My Love-Hate Conflict with Hollywood

Confession time.

I have been dragging my feet about this blog entry, because I’ve had mixed feelings since our second visit to Clearwater Marine Aquarium and visiting our old pal, Winter the Dolphin. The reason is that I was really looking forward to seeing how all of the awareness generated by the Hollywood film, “Dolphin Tale,” had helped the aquarium. But when we got there … sadly … I didn’t see much of a change in the facility.

As a result, I am wrestling with love-hate feelings for the people behind the film.

Here’s why:

“Dolphin Tale,” which was released in the fall of 2011, had this wonderful ending. A rich guy decided to save the aquarium. He bought it and threw his money behind it. Everybody cheered! Harry Connick Jr. crooned in his Frank Sinatra style, and Ashley Judd waved her big floppy hat at the pelican, and the two kids in the film hugged, and the dolphin leaped out of the water, and we in the theater clapped our hands!

Woo hoo! We were so gleeful and couldn’t wait to get down to Florida to see how this rich guy had helped everybody! What a great guy!

Except when we showed up, we found out that when you say, “based on a true story,” it doesn’t mean the whole thing is true.

There was no rich guy.

The aquarium was busting at the seams with extra people, who, like us, had traveled to see this wonderful dolphin. But the facility badly needed more than a facelift.

At the time, I blogged about it, and we posted a photo of the fundraising effort, and I hoped that the aquarium would get the help it needed.

Fast forward two years.

Now we come back, and wow, yippy skippy, it looked on the surface like things had changed. When we first pulled up, there was a sign for ticket sales at a “new” kiosk, surrounded by new chairs and tables … and it looked like a new snack bar, too. But then when we got closer …. what we were seeing were just props for the sequel film that’s coming out this fall. The old picnic tables were still under the same white tent, as were the ticket sales people. There were a few changes  … but at best, they were cosmetic.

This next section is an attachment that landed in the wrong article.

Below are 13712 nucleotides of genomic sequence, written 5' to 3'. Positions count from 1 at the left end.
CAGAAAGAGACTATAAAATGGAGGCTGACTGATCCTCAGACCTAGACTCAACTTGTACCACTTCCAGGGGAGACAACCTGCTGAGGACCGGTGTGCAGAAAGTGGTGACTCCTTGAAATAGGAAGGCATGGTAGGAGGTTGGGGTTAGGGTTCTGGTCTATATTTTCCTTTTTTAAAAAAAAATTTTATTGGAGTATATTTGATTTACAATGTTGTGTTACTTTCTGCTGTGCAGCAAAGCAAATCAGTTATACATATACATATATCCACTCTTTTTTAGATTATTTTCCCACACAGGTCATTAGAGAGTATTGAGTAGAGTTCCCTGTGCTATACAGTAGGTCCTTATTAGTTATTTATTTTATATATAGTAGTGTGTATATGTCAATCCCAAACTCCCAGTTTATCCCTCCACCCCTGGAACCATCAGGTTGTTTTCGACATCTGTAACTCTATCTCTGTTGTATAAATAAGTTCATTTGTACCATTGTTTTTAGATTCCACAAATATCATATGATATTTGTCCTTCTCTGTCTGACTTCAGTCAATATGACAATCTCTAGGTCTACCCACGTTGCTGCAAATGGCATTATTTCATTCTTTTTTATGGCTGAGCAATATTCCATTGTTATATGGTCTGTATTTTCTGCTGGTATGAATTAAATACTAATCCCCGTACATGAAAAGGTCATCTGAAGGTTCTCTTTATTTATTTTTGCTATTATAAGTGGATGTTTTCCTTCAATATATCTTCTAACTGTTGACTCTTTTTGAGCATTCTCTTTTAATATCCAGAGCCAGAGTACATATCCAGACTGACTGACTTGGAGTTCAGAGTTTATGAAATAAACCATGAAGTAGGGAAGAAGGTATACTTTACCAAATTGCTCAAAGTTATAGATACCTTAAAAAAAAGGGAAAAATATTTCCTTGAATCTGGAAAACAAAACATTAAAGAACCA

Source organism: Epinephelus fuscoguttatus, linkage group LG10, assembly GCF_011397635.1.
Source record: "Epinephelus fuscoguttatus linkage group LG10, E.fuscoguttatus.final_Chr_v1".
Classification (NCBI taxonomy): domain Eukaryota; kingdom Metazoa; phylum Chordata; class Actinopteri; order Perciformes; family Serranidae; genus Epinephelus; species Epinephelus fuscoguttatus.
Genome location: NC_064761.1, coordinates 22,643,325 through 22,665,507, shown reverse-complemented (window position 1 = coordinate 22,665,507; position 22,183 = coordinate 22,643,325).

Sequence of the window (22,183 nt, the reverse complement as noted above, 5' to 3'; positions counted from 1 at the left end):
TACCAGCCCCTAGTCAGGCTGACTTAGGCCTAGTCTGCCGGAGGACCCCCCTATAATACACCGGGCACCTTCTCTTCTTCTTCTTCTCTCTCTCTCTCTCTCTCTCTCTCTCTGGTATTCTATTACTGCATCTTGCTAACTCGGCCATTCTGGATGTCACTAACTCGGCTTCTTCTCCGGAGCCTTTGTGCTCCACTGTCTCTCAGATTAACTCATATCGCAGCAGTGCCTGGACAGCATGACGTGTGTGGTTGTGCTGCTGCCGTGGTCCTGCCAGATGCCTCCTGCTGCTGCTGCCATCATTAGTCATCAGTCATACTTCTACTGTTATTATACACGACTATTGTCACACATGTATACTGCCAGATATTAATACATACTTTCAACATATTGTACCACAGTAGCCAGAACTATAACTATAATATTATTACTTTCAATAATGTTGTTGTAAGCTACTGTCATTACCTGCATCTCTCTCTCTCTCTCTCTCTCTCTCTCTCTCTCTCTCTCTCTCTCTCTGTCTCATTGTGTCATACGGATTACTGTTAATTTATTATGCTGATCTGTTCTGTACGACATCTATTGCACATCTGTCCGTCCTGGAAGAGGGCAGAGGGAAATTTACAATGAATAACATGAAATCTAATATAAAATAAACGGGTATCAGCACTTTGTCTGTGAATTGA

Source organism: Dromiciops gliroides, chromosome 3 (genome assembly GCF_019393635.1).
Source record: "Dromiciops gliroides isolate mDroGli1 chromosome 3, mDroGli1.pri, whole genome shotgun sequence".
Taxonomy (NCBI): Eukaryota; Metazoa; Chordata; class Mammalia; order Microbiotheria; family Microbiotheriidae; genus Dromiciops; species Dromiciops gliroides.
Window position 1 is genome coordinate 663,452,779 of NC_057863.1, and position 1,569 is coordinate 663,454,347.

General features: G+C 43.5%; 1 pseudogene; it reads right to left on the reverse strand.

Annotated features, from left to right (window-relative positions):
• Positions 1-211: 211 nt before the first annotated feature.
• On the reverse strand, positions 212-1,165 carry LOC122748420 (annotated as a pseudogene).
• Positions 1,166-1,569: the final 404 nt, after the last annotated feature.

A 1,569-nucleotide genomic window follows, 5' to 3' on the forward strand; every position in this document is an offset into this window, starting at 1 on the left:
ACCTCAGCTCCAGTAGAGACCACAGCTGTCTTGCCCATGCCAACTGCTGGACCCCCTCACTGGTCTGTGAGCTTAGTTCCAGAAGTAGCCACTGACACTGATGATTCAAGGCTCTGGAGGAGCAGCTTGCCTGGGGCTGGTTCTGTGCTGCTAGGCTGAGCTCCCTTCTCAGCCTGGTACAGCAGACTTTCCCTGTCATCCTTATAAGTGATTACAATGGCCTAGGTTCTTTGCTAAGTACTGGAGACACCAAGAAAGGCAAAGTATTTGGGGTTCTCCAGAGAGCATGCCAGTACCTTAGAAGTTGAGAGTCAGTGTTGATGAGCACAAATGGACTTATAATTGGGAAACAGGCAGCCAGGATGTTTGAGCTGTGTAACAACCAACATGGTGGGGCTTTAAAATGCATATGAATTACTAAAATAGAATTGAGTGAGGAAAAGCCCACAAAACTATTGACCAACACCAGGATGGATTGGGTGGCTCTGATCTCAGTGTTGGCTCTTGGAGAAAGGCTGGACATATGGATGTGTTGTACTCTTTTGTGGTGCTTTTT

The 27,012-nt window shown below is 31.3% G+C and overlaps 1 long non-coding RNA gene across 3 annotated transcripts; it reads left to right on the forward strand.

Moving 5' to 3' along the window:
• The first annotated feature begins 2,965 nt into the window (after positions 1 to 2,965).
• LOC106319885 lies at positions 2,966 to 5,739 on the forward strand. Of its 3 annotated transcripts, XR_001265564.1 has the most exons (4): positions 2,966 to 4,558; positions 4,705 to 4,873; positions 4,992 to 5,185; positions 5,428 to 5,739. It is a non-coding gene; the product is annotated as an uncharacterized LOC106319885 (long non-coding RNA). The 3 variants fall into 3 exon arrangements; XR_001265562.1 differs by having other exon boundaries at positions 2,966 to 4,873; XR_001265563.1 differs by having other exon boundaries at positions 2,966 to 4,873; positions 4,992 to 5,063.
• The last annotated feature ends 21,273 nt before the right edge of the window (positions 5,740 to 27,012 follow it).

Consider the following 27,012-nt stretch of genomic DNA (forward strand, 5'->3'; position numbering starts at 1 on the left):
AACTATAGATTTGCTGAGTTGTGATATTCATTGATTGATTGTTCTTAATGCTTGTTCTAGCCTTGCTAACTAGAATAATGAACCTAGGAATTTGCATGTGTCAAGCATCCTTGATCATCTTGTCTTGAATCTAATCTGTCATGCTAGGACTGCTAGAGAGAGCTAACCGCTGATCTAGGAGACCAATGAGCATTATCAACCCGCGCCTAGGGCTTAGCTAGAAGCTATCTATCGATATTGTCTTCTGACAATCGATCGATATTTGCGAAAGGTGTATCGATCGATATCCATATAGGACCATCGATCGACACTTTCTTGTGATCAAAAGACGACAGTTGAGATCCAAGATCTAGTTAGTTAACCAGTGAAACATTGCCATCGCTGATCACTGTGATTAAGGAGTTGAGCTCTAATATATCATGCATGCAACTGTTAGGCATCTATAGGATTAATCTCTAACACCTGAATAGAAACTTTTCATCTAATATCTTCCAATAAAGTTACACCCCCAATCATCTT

I did a little digging, and guess what … the first film had worldwide box office profits of $96 million.

Now subtract the $37 million production budget, and we have …. what’s left over?

$59 million dollars.

Now add DVD sales … as of July 7, 2012, they’d reached $23 million.

Well, that’s a grand total of $82 million.

Huh.

I’m not a Hollywood reporter but the obvious question here is … if you’re going to make a film about a sick dolphin and the struggling operation that is supporting her and other sick animals, wouldn’t it be nice if you’d share some of the profits with that organization?

People are trying to help. There are corporate sponsors, and kids are even getting in on the act, trying to raise money for a new home for Winter. And in November, local voters approved the aquarium’s request to tear down Clearwater’s City Hall, build a new facility and lease that space for 60 years at $250,000 per year.

I have to give the folks at the aquarium credit. They have made the best of the situation. The film did increase public awareness about the environment and sea creatures, and I think that’s wonderful. But the screen writers (and producers) did a huge disservice to this facility BY TELLING EVERYBODY IN THE THEATER THAT A RICH GUY HAD BAILED IT OUT!

What the ????!!! (This blog is Rated G, so you can fill in the blanks in front of those question marks and exclamation points.)

Maybe I missed a story in which the film people gave the aquarium a big donation, and if I did, please let me know, and I’ll update the blog. But I haven’t seen any reports in that regard.

The aquarium is still raising funds. Want to help? You can see the plans and donate here: http://www.seewinter.com/get-involved/support-the-mission/future-plans

Meanwhile, “Dolphin Tale 2” will be out this fall.

Wouldn’t it be nice if some of the windfall from this second film could make its way down to a certain dolphin’s home on the coast of the Gulf of Mexico?

CMA1

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